This morning I had a rendezvous with my surgeon, Mme Bertrand, in Montpellier. I had a pleasant journey down – insofar as one can when lying horizontal in the back of an ambulance. The driver was called Bruno, his dad who was sitting beside me is the older brother of a friend, Daniel Thiebault. The Thiebauts are an old Serres family, so we exchanged jolly gossip about local characters.
As we approached Montpellier we discovered the local hospital hadn’t said where the rendezvous was. I rang her office and was told it was in her cabinet. And oh, by the way, the lift is broken. Like the Cevennes, the Montpellier area has had two dramatic periods of torrential rain (see http://www.dailymail.co.uk/news/article-2775273/Natural-disaster-forces-4-000-people-evacuate-Montpellier-half-annual-rainfall-hits-popular-French-tourist-spot-hours.html ) so it is virtually impossible to get anything repaired.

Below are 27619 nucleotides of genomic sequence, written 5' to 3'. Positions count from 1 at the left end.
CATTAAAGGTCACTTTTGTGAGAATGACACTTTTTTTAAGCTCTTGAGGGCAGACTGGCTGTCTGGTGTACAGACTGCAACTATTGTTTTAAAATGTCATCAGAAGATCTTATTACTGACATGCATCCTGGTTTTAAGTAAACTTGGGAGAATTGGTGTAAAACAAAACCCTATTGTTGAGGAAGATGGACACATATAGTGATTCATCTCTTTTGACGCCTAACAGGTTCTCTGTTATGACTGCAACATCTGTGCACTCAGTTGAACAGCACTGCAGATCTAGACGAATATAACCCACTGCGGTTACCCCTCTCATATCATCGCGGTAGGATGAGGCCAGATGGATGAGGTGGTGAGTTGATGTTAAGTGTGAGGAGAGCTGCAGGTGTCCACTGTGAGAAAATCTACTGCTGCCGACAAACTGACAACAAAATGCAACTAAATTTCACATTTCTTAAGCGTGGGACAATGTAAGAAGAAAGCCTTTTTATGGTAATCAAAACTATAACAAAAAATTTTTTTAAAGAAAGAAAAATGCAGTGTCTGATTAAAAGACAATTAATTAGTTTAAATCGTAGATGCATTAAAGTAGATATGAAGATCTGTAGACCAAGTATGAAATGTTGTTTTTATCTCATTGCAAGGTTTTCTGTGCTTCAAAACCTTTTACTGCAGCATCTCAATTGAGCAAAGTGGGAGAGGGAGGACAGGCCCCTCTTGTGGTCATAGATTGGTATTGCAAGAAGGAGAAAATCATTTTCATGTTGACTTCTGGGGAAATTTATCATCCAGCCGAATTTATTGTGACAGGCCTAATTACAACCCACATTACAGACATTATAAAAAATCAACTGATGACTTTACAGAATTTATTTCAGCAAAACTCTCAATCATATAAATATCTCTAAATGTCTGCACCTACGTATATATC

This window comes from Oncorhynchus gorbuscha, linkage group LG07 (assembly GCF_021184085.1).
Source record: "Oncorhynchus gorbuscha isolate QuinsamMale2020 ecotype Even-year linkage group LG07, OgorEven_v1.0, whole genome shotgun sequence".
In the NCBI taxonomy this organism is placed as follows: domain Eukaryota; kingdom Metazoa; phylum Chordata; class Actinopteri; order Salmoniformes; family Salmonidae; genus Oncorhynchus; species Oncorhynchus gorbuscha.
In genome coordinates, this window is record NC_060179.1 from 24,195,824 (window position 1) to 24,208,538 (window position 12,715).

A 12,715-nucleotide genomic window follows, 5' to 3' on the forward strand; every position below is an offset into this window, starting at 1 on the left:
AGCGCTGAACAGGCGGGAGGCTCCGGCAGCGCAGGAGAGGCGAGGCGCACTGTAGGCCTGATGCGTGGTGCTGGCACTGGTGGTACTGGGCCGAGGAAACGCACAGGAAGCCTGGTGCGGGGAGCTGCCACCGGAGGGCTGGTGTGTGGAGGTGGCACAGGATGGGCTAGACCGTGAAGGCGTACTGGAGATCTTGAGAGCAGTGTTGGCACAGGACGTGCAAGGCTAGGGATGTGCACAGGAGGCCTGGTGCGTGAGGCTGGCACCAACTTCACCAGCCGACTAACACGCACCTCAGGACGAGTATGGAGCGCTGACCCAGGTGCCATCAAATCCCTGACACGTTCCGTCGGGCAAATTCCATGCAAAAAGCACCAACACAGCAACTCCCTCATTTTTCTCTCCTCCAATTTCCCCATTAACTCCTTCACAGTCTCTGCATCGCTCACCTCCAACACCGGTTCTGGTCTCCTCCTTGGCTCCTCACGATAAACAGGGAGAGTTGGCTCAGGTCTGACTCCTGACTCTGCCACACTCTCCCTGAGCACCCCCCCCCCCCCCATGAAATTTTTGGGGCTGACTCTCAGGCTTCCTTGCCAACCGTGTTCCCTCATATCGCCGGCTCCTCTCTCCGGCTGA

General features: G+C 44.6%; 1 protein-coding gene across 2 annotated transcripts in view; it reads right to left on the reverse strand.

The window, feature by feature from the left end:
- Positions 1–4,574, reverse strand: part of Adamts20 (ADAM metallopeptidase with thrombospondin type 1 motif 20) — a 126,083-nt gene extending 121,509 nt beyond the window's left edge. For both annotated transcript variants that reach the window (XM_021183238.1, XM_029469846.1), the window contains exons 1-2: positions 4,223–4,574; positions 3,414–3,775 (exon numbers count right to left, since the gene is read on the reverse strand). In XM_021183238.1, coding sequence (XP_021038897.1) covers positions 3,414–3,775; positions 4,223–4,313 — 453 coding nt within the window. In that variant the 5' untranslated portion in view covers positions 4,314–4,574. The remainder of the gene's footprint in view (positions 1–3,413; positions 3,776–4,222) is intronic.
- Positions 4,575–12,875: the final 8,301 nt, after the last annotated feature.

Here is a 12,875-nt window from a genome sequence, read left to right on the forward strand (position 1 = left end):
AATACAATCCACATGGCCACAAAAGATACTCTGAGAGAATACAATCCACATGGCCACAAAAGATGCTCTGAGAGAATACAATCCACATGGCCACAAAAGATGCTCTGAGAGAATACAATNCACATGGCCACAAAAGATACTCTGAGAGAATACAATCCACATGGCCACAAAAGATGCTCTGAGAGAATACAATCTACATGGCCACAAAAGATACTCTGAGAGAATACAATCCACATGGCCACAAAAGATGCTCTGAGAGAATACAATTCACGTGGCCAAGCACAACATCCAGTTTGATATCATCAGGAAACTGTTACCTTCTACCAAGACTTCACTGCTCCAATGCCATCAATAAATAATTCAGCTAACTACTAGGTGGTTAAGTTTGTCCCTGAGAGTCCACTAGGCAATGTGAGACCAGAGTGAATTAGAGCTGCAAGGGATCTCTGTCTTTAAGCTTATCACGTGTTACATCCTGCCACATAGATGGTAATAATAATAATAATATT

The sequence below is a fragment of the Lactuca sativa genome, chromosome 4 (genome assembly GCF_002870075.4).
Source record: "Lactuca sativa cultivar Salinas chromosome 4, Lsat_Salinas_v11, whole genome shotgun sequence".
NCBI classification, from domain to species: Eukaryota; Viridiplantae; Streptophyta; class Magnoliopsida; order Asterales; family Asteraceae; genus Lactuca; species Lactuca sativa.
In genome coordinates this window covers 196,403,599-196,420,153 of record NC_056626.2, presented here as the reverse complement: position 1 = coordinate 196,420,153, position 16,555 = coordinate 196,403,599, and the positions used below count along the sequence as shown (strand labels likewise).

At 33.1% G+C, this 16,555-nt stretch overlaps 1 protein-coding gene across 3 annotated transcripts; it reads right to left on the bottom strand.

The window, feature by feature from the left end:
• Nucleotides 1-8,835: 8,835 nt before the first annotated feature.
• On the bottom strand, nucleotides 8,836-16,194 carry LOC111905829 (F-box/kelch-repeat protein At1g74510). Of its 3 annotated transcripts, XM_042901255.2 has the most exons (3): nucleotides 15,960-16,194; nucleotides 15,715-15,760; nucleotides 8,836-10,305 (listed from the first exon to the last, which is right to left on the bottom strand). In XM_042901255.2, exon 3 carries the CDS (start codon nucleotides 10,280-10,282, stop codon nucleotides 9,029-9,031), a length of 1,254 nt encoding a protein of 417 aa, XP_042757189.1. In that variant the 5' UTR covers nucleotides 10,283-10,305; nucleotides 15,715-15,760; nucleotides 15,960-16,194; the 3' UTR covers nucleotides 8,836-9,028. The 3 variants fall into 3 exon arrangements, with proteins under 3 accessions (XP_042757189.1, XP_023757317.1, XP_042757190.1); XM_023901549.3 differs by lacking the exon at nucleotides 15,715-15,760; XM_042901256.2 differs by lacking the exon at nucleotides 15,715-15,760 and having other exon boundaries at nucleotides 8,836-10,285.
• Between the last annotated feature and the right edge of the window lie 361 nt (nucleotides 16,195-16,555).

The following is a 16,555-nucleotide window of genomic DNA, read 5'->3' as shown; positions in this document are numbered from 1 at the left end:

Not to worry, said Bruno and his dad (who must be at least 65). I protested unsuccessfully that I was not a little Cévenol and I didn’t want to be responsible for them collapsing. The trolley was left at the foot of the stairs and I was transferred to a minimalist chair. ‘Let’s hope they are decent straight up stairs,’ said Bruno. No such luck. Behind a heavy fire door (difficult for them to keep open while carrying me) was a narrow winding staircase. Even though we were only going to the first floor it seemed to take an age and I felt vulnerable – though not half as vulnerable as I felt on the way down. (Pity this wretched hospital wifi won’t let me put up my photo of the descent.)
The actual consultation was very short. Mme Bertrand was pleased with the progress as shown in the x-Rays and said I could now start putting weight down on the left side.
That was the good news. The bad news is that this is a careful, progressive stage which will take another month – longer if there is any pain. Then Mme Bertrand will look at scans of the hip and graft. And then presumably I will need at least a week or two of standard rehab. So we could be well into November before I get out.
I suppose I have to just grin and bear it, as the alternative would probably be life in a wheelchair. I think it is this prospect which made me over anxious when this afternoon I put my left foot down for the first time in five weeks. That is, I stood on the toes of the left foot, but most of my weight was borne by my arms, holding onto the parallel bars.